Mercer Island’s Zane Shiers (center) competes in the sixth-grade boys mountain biking race on Sept. 26 at Methow Valley. Shiers went on to take first over Ian Piacentino of Anacortes (right). Photo courtesy of Brian Shiers

Mercer Island’s Zane Shiers (center) competes in the sixth-grade boys mountain biking race on Sept. 26 at Methow Valley. Shiers went on to take first over Ian Piacentino of Anacortes (right). Photo courtesy of Brian Shiers

‘Crossing that finishing line is the pinnacle of personal achievement’

Mercer Island Mountain Biking Team riding high.

It’s a mental and physical tug-of-war when Mercer Island ninth-grader Doodle Auld is in the midst of a mountain biking race.

While pedaling away and attacking the cross country course, there’s a feeling of freedom with the clean air blowing in Auld’s face, but there are moments when his body wants to slam on the brakes.

“It’s a constant battle in my mind to keep pushing even when my body says no,” Auld said. “Once I break that barrier of mental anguish, it is hard to describe. Still, it’s one of the best feelings in the world. Crossing that finishing line is the pinnacle of personal achievement.”

Auld and 14 other riders are embracing the challenge of tearing through courses with gusto as members of the Mercer Island Mountain Biking Team. The locals completed their fall season on Sept. 26 with a race on a Methow Valley course near Winthrop. The club team exited the scene with first-place finishes from eighth-grader Hayden Bond and sixth-grader Zane Shiers, and a second from eighth-grader Quintin Shiers.

At the Methow Valley race, Mercer Island entered riders in sixth through eighth grade and intermediate high school boys divisions, and the seventh-grade girls division. On the girls’ side, Scout Bates notched a sixth-place finish.

The junior high riders competed in five-mile races while the high-schoolers doubled that amount of mileage.

“You get pretty aggressive,” head coach Brian Shiers said of the riders’ game plan. “The biggest thing is it’s a very community type of sport, too, tons of camaraderie and support among the team. It doesn’t matter how fast or how slow they’re going, they’re going to go out there and help each other along.”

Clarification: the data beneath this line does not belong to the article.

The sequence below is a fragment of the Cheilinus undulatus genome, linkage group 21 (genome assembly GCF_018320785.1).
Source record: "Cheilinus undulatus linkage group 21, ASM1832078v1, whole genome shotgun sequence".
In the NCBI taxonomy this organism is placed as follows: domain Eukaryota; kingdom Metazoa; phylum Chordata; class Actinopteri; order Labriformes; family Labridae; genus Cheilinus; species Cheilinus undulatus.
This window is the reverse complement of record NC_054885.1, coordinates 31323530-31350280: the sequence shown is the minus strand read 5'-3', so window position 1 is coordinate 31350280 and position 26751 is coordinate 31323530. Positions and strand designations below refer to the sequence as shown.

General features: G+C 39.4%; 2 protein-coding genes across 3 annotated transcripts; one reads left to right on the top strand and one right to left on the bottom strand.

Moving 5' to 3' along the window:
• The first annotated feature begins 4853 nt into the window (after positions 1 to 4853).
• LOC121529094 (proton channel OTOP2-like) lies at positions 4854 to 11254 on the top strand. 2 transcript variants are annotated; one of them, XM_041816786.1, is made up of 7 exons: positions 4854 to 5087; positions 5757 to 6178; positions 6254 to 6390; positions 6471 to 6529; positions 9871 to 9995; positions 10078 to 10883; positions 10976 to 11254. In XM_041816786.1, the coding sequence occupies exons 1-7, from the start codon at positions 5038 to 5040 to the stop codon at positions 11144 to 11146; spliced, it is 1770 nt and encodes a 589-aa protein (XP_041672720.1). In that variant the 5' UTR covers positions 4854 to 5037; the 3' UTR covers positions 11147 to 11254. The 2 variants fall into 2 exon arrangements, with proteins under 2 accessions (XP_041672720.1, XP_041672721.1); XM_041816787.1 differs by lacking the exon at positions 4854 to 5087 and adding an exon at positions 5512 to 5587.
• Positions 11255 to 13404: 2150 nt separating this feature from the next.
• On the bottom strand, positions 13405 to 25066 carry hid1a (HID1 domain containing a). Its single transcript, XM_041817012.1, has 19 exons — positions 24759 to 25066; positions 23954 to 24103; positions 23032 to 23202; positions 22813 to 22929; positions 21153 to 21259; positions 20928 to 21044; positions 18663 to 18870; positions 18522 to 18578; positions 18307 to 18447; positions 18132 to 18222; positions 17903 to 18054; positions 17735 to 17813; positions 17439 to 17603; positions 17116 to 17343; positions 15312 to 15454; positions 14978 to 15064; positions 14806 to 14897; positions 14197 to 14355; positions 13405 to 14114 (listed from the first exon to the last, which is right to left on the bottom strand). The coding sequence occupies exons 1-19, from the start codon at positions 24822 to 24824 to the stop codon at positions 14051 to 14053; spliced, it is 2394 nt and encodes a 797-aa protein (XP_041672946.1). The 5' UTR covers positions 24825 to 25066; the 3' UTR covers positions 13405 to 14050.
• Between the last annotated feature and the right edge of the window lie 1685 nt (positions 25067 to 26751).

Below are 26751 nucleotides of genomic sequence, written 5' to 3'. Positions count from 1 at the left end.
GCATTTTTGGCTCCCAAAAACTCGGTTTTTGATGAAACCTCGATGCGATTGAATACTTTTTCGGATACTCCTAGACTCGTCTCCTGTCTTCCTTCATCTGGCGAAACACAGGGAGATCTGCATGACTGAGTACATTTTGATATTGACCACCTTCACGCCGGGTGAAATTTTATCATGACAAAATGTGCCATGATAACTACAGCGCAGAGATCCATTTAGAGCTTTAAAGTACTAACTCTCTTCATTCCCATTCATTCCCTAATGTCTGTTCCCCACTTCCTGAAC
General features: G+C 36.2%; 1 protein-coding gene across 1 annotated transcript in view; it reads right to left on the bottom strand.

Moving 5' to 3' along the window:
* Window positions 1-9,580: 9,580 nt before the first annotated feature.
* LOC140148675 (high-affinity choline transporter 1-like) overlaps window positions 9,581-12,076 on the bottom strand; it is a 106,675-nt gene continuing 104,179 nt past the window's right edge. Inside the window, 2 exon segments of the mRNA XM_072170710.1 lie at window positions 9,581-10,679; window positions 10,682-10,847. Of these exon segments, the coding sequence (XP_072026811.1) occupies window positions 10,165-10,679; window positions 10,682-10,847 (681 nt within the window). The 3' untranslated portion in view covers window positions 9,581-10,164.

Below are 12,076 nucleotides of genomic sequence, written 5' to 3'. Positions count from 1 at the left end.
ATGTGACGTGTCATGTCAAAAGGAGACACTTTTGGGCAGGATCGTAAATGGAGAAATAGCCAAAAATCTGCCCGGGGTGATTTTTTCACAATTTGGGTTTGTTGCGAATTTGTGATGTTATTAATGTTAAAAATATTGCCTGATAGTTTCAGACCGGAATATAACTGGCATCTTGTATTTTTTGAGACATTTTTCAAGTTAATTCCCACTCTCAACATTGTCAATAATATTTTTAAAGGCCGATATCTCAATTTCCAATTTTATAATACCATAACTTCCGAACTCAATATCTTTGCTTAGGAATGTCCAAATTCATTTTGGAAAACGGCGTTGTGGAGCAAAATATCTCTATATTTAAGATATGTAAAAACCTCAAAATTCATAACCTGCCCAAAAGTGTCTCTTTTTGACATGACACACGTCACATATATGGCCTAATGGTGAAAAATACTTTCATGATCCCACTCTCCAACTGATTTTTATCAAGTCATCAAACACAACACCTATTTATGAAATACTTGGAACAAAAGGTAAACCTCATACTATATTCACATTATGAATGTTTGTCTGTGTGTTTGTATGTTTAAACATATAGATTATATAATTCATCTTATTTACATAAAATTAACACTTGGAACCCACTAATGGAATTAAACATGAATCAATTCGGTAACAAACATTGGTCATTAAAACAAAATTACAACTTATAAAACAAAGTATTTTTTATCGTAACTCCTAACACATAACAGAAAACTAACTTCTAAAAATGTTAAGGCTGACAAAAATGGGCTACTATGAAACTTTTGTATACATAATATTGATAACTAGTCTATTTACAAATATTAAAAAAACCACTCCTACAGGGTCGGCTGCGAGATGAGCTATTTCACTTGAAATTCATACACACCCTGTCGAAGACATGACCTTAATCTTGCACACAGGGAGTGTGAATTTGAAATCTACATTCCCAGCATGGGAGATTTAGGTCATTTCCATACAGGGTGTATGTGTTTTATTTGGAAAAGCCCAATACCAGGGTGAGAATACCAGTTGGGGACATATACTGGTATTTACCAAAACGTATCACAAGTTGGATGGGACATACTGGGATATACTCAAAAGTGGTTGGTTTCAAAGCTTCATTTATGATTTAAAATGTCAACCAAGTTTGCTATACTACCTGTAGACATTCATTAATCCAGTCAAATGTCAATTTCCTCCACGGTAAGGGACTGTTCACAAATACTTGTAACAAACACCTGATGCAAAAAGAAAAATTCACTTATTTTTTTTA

Ten-year mountain biker Bond delved into how to deliver a solid performance: “Knowing your skills. Where to conserve energy, where to use it. Staying calm and knowing where you need to be conservative and where you can take risks. It’s also important to know your own limits.”

Bond experiences anxiousness, nervousness and tension while lining up at the start of a race, but then a sense of calm washes over him before heaps of adrenaline kick in during the contest.

Heather Libman and Ian Tubbs launched the Mercer Island team five years ago and Shiers has been at the helm for the last three years, guiding the squad through Washington Student Cycling League contests in the fall and spring. Next on the docket will be the spring campaign, which features races beginning in February and concluding in June.

“I think the best part is that all are welcome. It’s a no-cut sport, every kid gets to challenge themself,” said Shiers, adding that for a lot of kids, sports like soccer or football weren’t their jam and they reached for the independent aspect of mountain biking.

“So they find a home here. It’s amazing watching them grow kind of over the years,” Shiers said.

Sixth-grader Sam Greer, who has been mountain biking for four months, enjoys interacting with his friends and having fun with the sport. One of his keys to success on the course is trying his best and never giving up.

Greer competed in his inaugural race at Methow Valley, and here’s his take on the event: “Before the race, I was nervous. During the race, my teammates cheered for me even though I was near the back and pretty tired. After the race, I felt great and proud that I made it to the finish line.”

Auld has been riding since the age of 9 and said that tackling a trail is like piecing together a puzzle as each turn and decision comes into play.

“It’s that feeling of reward and risk, and how can I get better at what I love to do,” Auld said.

Riders who are interested in joining the team can email MercerIslandMTB@outlook.com.


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